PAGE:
I scream, you scream / Yo grito, tu gritas

La versión en español está después de la versión en inglés.

TO SHOW YOU WHAT SAINTS we both are (not just San Geraldo) here are photos of a small sampling of the ice cream shops around town that we haven’t visited this summer. Many are artisan ice cream shops with all products made fresh on premises. So many new ones opened over the past year. I hope they survive these hard times. The final photo shows our building in the background. We can see it from our terrace and walk by regularly. Theirs is good but it’s not made on premises. For that, we have to walk an entire 5 minutes. So if I decide to be less saintly next week (which I’m considering), at least I’ll get a bit of exercise.

If the title of this post has no meaning for you, it’s an old, popular American song from 1927. I scream, you scream, we all scream for ice cream.


PARA MOSTRARTE LO SANTO QUE somos los dos (no solo San Geraldo) aquí tienes fotos de una pequeña muestra de las heladerías de la ciudad que no hemos visitado ni una vez este verano. Muchas son heladerías artesanales con todos los productos elaborados en el lugar. Tantos nuevos se abrieron durante el año pasado. Espero que sobrevivan a estos tiempos difíciles. La foto final muestra nuestro edificio al fondo. Podemos verlo desde nuestra terraza y pasar con regularidad. La suya es buena, pero no está hecha en las instalaciones. Para eso, tenemos que caminar 5 minutos completos. Así que si decido ser menos santo la semana que viene (lo que estoy considerando), al menos haré un poco de ejercicio.

Si el título de esta entrada no tiene ningún significado para ti, es una canción estadounidense antigua y popular de 1927. “Yo grito, tú gritas, todo nos gritamos por helado.” Cuando las dices rápidamente, Ice cream [helado] y I scream [Yo grito] suenan igual.

You can see this one in the background in the previous photo. In case you need a refresher in either direction.
Puedes ver este de fondo en la foto anterior. En caso de que necesite un repaso en cualquier dirección.



Almost home. That’s our place behind the clear glass.
Casi en casa. Ese es nuestro lugar detrás del cristal transparente.

Author: Moving with Mitchell

From Brooklyn, New York; to North Massapequa; back to Brooklyn; Brockport, New York; back to Brooklyn... To Boston, Massachusetts, where I met Jerry... To Marina del Rey, California; Washington, DC; New Haven and Guilford, Connecticut; San Diego, San Francisco, Palm Springs, and Santa Barbara, California; Las Vegas, Nevada; Irvine, California; Sevilla, Spain. And Fuengirola, Málaga..

35 thoughts on “I scream, you scream / Yo grito, tu gritas”

  1. Our favorite is the newer one that’s right by the main post office in that plaza. Near where we used to live. The owners are Argentinian.

  2. San Scoot just doesn’t have the same ring to it as San Geraldo. I like it though! I’m still feeling the effects of that pint of cherry vanilla ice cream I ate yesterday. Well worth the giving in to temptation 🙂

    1. Deedles:
      How about Santo Scoot? Or Scoot del Santo? Our friends went to La Peseta (one of those pictured). It’s new over the past year and I’ve been told it’s exceptional. They agreed. Maybe today!

  3. Wow. That is a surfeit of ice cream stores in one place. I can only think of one near me (would still require more than a 5 mile drive to get there) and the stuff is not home made…just franchise soft stuff. Not even sure I can think of any such place within 50 miles of me that makes artisan ice cream. Good thing. Lost a lot of weight this year and would like to keep it off. But I can still remember a tiny store front location near St Peter’s in Rome where the gelato was exquisite. All my best ice cream memories are from Europe.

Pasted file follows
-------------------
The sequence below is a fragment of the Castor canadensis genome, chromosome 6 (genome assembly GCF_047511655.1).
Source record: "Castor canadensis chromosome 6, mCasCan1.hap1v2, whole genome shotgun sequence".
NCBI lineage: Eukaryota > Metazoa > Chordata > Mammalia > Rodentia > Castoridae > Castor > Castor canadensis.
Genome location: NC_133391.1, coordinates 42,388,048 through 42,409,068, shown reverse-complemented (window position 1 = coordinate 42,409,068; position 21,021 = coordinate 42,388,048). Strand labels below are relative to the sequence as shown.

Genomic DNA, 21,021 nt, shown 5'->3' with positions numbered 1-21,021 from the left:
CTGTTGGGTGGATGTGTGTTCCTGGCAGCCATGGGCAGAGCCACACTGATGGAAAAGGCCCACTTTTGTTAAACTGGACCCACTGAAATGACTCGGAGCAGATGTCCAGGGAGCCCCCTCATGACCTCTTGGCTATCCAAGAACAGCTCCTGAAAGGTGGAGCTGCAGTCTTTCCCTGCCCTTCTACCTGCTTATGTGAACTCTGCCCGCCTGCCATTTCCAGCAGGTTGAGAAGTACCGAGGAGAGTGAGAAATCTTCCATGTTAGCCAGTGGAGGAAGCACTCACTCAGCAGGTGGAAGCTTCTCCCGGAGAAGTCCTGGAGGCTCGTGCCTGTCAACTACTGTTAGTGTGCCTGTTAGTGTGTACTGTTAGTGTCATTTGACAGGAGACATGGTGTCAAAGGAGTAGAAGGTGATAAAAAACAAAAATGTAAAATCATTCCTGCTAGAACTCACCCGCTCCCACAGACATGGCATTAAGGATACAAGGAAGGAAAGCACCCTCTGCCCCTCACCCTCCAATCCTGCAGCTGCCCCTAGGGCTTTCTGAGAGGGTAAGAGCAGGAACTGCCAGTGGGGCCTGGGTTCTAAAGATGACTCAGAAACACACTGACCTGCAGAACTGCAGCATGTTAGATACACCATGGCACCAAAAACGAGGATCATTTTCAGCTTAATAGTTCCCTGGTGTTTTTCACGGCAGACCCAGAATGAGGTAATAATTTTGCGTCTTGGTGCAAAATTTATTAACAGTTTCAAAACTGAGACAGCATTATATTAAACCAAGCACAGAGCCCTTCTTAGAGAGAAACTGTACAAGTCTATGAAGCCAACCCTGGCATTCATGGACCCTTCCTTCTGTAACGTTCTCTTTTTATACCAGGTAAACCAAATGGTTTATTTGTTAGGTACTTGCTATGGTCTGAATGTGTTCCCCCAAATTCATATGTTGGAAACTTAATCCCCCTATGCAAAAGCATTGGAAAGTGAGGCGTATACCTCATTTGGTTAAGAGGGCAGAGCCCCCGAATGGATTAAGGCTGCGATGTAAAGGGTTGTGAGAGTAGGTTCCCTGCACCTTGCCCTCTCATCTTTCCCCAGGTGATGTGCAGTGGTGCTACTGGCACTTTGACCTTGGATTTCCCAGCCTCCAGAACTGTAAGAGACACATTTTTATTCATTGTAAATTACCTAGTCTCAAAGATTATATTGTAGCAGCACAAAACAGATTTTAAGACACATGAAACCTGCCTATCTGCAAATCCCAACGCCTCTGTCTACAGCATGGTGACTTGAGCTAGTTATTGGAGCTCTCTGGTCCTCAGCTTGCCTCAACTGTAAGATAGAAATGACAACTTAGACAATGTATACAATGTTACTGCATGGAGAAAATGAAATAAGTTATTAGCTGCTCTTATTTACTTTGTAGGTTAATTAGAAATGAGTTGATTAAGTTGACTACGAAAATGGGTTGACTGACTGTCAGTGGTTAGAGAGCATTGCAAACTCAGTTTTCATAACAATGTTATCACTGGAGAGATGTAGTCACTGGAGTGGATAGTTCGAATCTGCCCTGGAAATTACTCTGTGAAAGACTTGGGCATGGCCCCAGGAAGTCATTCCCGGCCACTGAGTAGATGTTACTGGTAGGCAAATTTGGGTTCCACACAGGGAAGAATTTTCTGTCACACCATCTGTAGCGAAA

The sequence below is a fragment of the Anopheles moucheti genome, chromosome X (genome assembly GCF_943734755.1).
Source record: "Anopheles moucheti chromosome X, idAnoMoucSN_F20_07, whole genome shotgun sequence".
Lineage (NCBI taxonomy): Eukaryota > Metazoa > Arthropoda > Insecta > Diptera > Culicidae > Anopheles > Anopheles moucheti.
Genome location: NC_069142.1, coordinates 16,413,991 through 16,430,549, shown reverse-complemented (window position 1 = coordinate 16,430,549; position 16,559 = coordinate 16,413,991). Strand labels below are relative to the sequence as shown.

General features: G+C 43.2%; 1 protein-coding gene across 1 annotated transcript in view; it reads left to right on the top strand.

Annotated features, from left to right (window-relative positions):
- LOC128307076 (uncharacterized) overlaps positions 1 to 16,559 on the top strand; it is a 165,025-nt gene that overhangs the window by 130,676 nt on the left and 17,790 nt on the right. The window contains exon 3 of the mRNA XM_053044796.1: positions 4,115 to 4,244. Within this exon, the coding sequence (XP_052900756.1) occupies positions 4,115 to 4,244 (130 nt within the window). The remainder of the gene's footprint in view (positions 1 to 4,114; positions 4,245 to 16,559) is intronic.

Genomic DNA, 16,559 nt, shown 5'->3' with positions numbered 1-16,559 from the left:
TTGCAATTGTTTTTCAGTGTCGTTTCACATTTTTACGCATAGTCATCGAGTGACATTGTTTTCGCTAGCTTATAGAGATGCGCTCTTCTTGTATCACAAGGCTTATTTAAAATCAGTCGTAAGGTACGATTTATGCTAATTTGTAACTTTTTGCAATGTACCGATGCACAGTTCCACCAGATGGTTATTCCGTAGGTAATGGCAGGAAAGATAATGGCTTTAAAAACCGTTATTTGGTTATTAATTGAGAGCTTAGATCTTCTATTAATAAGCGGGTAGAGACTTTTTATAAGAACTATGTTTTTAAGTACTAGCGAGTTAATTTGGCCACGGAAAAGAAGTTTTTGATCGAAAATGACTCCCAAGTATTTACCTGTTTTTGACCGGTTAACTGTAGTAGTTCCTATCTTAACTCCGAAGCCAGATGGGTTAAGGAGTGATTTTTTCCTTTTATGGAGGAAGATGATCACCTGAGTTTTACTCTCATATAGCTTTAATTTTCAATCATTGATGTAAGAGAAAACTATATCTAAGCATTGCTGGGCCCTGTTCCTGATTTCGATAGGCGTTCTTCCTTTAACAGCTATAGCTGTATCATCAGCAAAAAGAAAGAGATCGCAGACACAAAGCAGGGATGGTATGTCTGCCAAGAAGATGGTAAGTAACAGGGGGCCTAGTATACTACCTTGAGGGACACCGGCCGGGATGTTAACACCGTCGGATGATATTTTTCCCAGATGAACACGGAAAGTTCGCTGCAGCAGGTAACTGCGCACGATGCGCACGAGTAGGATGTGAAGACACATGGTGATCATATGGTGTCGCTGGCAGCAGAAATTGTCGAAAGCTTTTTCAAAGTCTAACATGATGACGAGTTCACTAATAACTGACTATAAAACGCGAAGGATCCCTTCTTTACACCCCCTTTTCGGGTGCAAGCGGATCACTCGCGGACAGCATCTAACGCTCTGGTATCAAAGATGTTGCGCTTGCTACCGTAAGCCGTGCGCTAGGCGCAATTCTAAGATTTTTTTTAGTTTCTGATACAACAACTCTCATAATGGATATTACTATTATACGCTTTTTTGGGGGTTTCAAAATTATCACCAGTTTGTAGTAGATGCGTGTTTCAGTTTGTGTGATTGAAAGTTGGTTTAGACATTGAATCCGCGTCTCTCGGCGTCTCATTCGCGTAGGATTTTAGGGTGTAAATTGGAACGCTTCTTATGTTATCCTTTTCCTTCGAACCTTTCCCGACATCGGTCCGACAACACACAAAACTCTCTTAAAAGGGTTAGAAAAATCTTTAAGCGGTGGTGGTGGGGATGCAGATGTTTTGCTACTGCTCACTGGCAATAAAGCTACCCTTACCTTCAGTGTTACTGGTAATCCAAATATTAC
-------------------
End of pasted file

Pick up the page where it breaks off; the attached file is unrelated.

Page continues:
1. Mary:
      And, like I said, only a small percentage of them. Things were booming and more and more opened this year. I don’t know how they’ll all make it now.

      1. Wilma:
        Today, I’m denying my saintliness. I’ll go for a vigorous walk and workout and will reward myself with what I burned off (and more).

  4. OMG, so many places, so little time! I’d be in one of those shops every damn day to get a scoop of sumthin.

  5. We too loved ice cream or Gelato in Italy. In our neighbourhood there was 3 shops and they made very good ice cream on the premises, always fresh and changing depending on the season. Certainly not commercial or industrial as is too often the case here. Though in Summerside Holman’s has in house made ice cream and it is great.

  6. Growing up in the 50s, everyone knew the phrase, but this is the first time I knew it had been a song – possibly the origin?

  7. I’ve always heard that little “I scream, you scream” bit, but, until today, I’ve never heard the whole song! You find amazing things for us. I also found interesting the translation that they used on the written face of the record, using sorber and sorbete — ha!

    1. Judy C:
      I was surprised by the translation on the record label, so you’ll notice i didn’t use it. My mother used to actually sing most of the song (she never remember all the lyrics of anything, but she got pretty far).

  8. I never knew the origin of “I scream, you scream, we all scream for ice cream.” I always thought it was just an expression. I had no idea it was a song.

    Funny how ice cream is so popular at the beach. I tend to want something more liquid. Even thinking about the beach makes me thirsty!

    1. Steve:
      I used to always buy an ice cream from one of the vendors that walked the sand in Coney Island. I can still hear each of their voices … and their chants. My mother used to sing a big chunk of that song, but I had no idea how old it was.

    1. Carole:
      it’s not bad. We’ve got helado (Spanish for ice cream) and gelato. And I have so far resisted.

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